What is a reference material?

A reference material provides a kind of benchmark for a measurement. It is therefore used in, for example, method development and validation, calibration and quality assurance.


Following the definition given in the amendment to ISO Guide 30 [1], a reference material is a "material, sufficiently homogeneous and stable with respect to one or more specified properties, which has been established to be fit for its intended use in a measurement process".


The term "reference material" is a generic term, i.e. it comprises materials which are investigated and documented at different levels:

  • Certified reference materials (defined as "reference material, characterized by a metrologically valid procedure for one or more specified properties, accompanied by a certificate that provides the value of the specified property, its associated uncertainty, and a statement of metrological traceability").

  • Non-certified reference materials (not accompanied by a certificate, sometimes called "reference materials" in the sense of materials qualified only to a limited extent compared to "certified reference materials").


Frequently, reference materials are also classified according to their use, for instance by calling them "calibrants/calibrators", "quality control (QC) materials", "proficiency testing materials", etc.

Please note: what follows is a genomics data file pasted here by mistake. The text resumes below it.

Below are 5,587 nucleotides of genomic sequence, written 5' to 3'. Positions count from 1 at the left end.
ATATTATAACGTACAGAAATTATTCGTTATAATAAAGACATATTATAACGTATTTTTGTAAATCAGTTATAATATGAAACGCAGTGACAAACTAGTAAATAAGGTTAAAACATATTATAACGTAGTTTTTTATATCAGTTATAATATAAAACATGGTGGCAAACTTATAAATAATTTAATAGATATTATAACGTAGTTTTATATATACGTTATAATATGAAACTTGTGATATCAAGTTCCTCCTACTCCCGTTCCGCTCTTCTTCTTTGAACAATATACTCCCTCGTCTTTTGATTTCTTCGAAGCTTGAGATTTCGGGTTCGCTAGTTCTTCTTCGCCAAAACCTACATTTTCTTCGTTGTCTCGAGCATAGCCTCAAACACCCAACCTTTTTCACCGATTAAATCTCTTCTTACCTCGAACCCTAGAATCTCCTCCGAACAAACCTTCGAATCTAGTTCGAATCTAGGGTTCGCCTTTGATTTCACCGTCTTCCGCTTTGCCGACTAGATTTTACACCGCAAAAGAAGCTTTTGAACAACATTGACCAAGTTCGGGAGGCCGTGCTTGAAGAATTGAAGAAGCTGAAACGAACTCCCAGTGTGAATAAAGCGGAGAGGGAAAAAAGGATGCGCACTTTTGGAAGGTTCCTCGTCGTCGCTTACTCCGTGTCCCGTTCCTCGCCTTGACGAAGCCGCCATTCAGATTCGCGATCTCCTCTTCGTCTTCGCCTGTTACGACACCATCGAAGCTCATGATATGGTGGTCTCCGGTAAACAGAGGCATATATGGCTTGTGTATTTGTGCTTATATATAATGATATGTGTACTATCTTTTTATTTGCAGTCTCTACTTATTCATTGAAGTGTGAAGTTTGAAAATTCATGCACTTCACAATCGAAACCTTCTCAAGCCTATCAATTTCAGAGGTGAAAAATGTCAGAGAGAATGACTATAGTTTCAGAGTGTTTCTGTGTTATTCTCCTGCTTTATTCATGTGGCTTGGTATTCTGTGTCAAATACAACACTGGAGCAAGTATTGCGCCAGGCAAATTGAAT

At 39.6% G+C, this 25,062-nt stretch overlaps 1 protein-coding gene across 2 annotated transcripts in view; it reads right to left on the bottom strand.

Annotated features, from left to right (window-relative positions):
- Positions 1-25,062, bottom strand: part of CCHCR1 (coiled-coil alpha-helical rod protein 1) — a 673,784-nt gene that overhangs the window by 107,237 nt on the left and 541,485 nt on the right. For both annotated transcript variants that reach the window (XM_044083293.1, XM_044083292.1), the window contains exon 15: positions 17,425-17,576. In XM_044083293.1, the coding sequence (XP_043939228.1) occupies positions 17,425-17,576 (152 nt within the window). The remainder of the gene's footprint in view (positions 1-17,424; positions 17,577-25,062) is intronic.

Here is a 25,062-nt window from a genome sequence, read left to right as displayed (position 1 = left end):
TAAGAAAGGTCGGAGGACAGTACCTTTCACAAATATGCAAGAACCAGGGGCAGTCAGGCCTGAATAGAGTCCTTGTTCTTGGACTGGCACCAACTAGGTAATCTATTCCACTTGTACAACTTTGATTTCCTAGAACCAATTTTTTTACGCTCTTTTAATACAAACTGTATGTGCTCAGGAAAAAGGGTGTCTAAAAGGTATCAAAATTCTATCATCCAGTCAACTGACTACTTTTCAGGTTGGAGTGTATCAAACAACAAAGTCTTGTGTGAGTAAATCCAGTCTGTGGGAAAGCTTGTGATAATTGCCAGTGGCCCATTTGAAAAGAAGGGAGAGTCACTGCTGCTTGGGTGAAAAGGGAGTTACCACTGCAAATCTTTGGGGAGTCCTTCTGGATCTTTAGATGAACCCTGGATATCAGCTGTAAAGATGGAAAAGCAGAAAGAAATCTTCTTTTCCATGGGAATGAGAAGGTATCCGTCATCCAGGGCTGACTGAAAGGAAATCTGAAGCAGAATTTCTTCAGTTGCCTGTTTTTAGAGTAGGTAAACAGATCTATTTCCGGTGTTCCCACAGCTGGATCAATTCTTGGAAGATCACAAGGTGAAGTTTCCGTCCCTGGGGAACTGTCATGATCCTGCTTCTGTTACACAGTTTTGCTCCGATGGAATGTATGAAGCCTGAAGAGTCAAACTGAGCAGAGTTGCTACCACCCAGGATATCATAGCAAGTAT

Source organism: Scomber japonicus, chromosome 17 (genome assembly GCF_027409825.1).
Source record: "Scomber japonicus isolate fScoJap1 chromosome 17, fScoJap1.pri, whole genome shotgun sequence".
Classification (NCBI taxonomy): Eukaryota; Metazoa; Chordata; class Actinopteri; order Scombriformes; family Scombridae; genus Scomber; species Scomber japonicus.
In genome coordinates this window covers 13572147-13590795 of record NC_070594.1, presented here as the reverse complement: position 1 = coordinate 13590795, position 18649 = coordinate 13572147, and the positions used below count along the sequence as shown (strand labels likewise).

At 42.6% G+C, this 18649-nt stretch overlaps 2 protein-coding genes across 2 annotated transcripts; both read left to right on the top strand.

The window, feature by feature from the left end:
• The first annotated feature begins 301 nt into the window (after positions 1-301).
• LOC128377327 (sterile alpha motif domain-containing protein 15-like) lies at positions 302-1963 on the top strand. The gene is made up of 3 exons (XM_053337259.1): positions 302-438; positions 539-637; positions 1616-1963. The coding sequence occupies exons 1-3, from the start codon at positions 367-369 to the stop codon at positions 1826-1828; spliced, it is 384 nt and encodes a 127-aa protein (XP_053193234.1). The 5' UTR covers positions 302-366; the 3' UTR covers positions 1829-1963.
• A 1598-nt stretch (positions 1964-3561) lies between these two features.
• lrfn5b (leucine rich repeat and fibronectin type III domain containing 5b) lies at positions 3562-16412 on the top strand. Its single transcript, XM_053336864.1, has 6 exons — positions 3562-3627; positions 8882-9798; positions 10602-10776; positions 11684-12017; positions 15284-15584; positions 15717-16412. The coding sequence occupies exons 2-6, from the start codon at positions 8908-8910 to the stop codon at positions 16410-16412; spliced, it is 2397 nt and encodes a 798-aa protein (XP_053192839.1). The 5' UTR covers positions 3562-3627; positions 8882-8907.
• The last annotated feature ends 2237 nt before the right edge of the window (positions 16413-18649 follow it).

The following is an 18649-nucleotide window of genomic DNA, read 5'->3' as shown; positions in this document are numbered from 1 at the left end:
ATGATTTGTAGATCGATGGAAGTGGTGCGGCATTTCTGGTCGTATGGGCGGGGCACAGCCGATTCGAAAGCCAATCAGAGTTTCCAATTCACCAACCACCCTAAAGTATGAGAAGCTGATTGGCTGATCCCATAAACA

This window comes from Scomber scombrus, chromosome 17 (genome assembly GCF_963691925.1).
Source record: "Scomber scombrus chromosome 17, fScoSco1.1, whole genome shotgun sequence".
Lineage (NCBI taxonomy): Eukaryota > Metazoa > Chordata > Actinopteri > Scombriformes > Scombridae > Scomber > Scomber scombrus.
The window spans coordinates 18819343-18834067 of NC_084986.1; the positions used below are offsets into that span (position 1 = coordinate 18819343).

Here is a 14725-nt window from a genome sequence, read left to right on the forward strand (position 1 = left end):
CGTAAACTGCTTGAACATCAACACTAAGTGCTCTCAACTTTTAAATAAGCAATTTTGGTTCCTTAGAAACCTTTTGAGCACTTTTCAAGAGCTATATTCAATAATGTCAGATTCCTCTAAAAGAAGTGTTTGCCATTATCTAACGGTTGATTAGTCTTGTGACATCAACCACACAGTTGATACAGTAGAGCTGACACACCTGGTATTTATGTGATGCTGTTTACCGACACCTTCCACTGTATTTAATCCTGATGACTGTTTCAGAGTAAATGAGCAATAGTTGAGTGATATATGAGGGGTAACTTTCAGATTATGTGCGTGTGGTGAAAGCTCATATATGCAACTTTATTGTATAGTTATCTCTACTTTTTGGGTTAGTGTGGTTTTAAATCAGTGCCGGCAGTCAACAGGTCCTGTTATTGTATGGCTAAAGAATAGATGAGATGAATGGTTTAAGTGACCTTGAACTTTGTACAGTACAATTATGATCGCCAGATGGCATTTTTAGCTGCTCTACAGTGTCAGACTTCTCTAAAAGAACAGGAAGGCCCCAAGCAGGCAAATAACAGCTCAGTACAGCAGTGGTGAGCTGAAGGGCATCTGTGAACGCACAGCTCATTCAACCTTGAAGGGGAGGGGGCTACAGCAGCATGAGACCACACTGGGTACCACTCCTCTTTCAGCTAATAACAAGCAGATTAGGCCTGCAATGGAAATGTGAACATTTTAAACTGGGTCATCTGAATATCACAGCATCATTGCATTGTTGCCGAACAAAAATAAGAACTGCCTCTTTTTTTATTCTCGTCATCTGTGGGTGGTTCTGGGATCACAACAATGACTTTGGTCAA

"Standard Reference Material SRM®" (certified reference material provided by NIST) and "European Reference Material ERM®" (certified reference material provided by the ERM co-operation) are examples of brands for certified reference materials provided by specific RM-producers.


From the metrological point of view, a kind of hierarchy can be established based on the uncertainty of the certified values and in relation to their position in the traceability chain:


  • Primary reference materials (a material having the highest metrological qualities and whose value is determined by means of a primary method).

  • Secondary reference materials (reference material whose chemical composition is assigned by comparison with a primary reference material of the same chemical composition, or with several such primary reference materials).

  • "In-house" reference materials, QC materials, etc.


The uncertainty associated with the property values usually increases from reference material types 1 through 3 as does the length of the traceability chain. In several cases, neighbouring material types may be situated on the same level of hierarchy.


For definitions and additional information see:


[1] ISO GUIDE 30:1992(E)/Amd.1:2008


[2] ISO Guide 30 (1992) Terms and definitions used in connection with reference materials


[3] International vocabulary of metrology — Basic and general concepts and associated terms (VIM), JCGM 2008 (http://www.bipm.org/utils/common/documents/jcgm/JCGM_200_2008.pdf)


[4] H. Emons, A. Fajgelj AMH. van der Veen, R. Watters; New definitions on reference materials; Accred Qual Assur (2006) 10: 576-578


[5] H. Emons, TPJ. Linsinger, BM. Gawlik; Reference Materials: terminology and use. Can't one see the forest for the trees? Trends in Analytical Chemistry (2004) 23: 442-448


[6] W. Hässelbarth (1996); Primary reference materials for chemical composition analysis - Proposal for an operational definition; Fresenius J Anal Chem (1996) 354: 263-265

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